WHY WE LOVE IT
- Superb resorts, soft, calm Caribbean beaches, friendly if button-down locals, and the wild Atlantic coast.
- Sunset cruises, buggy rides round Harrison’s Cave, visits to historic houses and rum distilleries.
- The best golfing in the West Indies, with several world-class courses.
- Sports you’re unlikely to see much at home, like cricket and polo.
- Swimming with hawksbill turtles, diving to shipwrecks, surfing the gnarly Soup Bowl at Bathsheba beach, parasailing together into the sunset.
- Nightlife that's not in your face but totally there if you want it.
- Music galore! Ballroom and disco at Oistins Friday Fish Fry, calypso at the Crop Over Festival, one of the Caribbean’s biggest jazz festivals, in January.
WHEN TO GO
From December through mid-April come high-season high rates. Find bargains during the (unlikely) hurricane season, from June through October.
WHAT TO PACK
Bathing suits, polarized sunglasses, sunblock, camera, U.S. passport, U.S. dollars in small denominations (bills, not coins, accepted in some stores), binoculars (if you’re a birder). For evenings, bring smart-casual clothing; a few of the fancier restaurants request that men wear jackets for dinner.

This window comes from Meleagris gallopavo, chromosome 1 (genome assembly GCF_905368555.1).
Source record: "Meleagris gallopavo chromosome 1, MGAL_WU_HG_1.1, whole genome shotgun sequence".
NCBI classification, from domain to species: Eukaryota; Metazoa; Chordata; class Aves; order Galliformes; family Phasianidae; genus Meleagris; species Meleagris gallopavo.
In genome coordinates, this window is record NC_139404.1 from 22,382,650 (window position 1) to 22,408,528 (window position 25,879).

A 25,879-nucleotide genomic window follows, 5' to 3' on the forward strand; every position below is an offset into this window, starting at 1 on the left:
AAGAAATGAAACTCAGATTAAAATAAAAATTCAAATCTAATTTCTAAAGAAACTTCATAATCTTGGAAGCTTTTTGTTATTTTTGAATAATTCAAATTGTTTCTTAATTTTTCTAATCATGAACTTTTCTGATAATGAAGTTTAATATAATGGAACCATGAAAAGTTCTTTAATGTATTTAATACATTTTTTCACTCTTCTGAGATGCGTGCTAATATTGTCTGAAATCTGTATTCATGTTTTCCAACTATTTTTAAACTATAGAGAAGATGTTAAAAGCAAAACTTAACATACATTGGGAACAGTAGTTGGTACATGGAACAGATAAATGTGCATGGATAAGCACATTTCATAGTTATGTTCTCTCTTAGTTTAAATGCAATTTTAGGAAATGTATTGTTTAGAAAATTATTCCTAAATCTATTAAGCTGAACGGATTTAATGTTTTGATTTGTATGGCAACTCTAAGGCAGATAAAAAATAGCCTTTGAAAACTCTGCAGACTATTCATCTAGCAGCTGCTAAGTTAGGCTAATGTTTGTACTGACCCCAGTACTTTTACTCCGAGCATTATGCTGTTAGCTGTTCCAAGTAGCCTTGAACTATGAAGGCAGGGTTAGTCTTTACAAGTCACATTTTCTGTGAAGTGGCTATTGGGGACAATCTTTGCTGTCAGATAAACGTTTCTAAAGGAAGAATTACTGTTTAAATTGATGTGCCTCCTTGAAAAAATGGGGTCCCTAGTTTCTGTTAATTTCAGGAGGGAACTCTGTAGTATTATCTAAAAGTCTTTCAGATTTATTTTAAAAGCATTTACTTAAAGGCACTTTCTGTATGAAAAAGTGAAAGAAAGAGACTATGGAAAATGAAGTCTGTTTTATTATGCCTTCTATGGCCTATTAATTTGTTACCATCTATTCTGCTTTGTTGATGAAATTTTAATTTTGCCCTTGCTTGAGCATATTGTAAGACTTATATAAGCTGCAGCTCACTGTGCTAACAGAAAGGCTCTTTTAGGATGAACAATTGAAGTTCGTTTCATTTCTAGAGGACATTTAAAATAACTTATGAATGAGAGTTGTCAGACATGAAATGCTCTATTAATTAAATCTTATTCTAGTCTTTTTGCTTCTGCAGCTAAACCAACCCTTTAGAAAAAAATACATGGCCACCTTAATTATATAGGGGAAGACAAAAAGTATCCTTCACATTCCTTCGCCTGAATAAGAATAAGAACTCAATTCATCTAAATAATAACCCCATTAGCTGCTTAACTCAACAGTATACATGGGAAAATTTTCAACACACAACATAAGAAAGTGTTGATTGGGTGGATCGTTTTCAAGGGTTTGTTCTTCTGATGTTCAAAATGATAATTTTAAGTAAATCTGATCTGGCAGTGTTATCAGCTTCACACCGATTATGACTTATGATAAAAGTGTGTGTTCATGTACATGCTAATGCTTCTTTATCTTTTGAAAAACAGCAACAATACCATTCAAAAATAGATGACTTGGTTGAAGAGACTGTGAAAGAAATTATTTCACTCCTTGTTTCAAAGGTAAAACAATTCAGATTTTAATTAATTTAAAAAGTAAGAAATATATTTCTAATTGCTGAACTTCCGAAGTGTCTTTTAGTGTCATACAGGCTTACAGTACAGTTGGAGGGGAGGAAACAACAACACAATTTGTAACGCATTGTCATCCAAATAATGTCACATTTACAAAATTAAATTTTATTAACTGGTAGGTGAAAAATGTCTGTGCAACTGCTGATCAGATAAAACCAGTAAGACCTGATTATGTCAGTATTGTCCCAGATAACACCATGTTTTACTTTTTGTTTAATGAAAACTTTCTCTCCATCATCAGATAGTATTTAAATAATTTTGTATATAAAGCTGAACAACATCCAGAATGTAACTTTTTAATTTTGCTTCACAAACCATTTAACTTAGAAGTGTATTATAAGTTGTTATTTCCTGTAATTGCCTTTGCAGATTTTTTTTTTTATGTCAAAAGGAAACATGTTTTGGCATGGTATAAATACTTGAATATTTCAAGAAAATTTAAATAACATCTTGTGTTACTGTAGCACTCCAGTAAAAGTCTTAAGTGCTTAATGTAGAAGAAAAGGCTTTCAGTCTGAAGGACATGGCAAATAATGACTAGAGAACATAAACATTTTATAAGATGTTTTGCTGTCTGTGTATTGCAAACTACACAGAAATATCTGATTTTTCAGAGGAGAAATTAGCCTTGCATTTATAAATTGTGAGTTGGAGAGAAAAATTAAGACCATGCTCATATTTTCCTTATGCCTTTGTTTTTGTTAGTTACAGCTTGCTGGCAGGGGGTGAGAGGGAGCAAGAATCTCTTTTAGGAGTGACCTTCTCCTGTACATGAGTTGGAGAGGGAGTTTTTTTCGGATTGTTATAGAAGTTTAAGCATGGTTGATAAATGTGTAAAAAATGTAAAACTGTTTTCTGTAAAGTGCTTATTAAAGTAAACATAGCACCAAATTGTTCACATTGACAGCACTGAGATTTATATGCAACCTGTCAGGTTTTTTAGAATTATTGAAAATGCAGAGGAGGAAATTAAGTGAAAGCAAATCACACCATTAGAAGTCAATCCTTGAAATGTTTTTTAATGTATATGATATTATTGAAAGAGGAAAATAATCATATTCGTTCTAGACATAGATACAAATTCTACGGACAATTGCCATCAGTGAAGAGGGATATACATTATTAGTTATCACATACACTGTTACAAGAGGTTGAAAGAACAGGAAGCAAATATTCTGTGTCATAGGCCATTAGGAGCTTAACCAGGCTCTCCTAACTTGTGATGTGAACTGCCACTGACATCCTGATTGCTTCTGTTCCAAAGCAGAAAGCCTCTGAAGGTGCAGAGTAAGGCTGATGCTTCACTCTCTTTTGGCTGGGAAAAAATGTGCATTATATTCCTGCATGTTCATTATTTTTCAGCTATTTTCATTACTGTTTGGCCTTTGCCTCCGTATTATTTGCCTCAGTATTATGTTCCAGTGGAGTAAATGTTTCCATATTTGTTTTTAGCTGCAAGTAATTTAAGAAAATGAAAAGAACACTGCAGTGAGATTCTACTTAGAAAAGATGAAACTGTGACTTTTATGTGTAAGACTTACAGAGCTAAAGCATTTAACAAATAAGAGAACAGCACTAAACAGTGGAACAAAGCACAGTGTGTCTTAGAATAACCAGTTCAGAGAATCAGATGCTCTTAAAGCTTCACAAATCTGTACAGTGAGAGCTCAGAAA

WHAT TO BUY
Locally made Mount Gay and E.S.A. Field rums, funky square plates from Earthworks in St. Thomas, calypso and soca CDs.
To marry in Barbados, you both must apply at the Ministry of Home Affairs. Foreigners are not required to bring birth certificates (or certified copies of them), although they are recommended. If you’re divorced, you’ll need a certified copy of the divorce decree; if widowed, a death certificate and a previous marriage certificate. The fee is BDS$200, in cash (BDS$1=US50¢/CAN50¢). There is also an additional BDS$25 stamp for the marriage license that must be brought on arrival before going to the Ministry of Home Affairs. Check out the special wedding and honeymoon site: idobarbados.com.